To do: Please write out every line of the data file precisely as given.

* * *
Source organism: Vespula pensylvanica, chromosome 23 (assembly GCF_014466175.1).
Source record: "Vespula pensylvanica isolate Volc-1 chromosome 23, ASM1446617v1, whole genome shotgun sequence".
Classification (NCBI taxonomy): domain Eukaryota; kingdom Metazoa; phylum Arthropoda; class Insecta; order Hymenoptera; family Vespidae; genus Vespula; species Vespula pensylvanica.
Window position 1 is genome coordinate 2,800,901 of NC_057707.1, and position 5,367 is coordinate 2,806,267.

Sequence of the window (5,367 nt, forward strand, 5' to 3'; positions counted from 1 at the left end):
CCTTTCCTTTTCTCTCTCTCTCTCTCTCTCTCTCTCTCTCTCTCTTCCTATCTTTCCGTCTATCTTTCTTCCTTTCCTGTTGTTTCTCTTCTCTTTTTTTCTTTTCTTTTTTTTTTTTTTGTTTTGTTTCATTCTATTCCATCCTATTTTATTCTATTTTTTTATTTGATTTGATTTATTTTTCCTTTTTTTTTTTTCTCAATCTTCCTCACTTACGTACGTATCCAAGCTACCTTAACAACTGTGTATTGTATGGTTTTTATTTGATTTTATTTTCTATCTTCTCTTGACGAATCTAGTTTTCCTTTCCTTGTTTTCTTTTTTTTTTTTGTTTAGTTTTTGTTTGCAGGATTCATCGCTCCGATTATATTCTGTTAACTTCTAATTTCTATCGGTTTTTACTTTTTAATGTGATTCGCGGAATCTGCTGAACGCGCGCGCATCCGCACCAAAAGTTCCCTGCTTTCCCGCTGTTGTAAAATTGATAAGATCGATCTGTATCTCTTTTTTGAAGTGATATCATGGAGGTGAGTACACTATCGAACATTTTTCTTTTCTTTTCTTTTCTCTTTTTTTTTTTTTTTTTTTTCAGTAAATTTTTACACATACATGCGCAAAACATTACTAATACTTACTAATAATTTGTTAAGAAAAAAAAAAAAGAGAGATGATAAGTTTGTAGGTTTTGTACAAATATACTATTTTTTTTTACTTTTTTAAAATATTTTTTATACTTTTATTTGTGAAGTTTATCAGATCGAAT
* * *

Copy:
Source organism: Vespula pensylvanica, chromosome 23 (assembly GCF_014466175.1).
Source record: "Vespula pensylvanica isolate Volc-1 chromosome 23, ASM1446617v1, whole genome shotgun sequence".
Classification (NCBI taxonomy): domain Eukaryota; kingdom Metazoa; phylum Arthropoda; class Insecta; order Hymenoptera; family Vespidae; genus Vespula; species Vespula pensylvanica.
Window position 1 is genome coordinate 2,800,901 of NC_057707.1, and position 5,367 is coordinate 2,806,267.

Sequence of the window (5,367 nt, forward strand, 5' to 3'; positions counted from 1 at the left end):
CCTTTCCTTTTCTCTCTCTCTCTCTCTCTCTCTCTCTCTCTCTCTTCCTATCTTTCCGTCTATCTTTCTTCCTTTCCTGTTGTTTCTCTTCTCTTTTTTTCTTTTCTTTTTTTTTTTTTTGTTTTGTTTCATTCTATTCCATCCTATTTTATTCTATTTTTTTATTTGATTTGATTTATTTTTCCTTTTTTTTTTTTCTCAATCTTCCTCACTTACGTACGTATCCAAGCTACCTTAACAACTGTGTATTGTATGGTTTTTATTTGATTTTATTTTCTATCTTCTCTTGACGAATCTAGTTTTCCTTTCCTTGTTTTCTTTTTTTTTTTTGTTTAGTTTTTGTTTGCAGGATTCATCGCTCCGATTATATTCTGTTAACTTCTAATTTCTATCGGTTTTTACTTTTTAATGTGATTCGCGGAATCTGCTGAACGCGCGCGCATCCGCACCAAAAGTTCCCTGCTTTCCCGCTGTTGTAAAATTGATAAGATCGATCTGTATCTCTTTTTTGAAGTGATATCATGGAGGTGAGTACACTATCGAACATTTTTCTTTTCTTTTCTTTTCTCTTTTTTTTTTTTTTTTTTTTCAGTAAATTTTTACACATACATGCGCAAAACATTACTAATACTTACTAATAATTTGTTAAGAAAAAAAAAAAAGAGAGATGATAAGTTTGTAGGTTTTGTACAAATATACTATTTTTTTTTACTTTTTTAAAATATTTTTTATACTTTTATTTGTGAAGTTTATCAGATCGAAT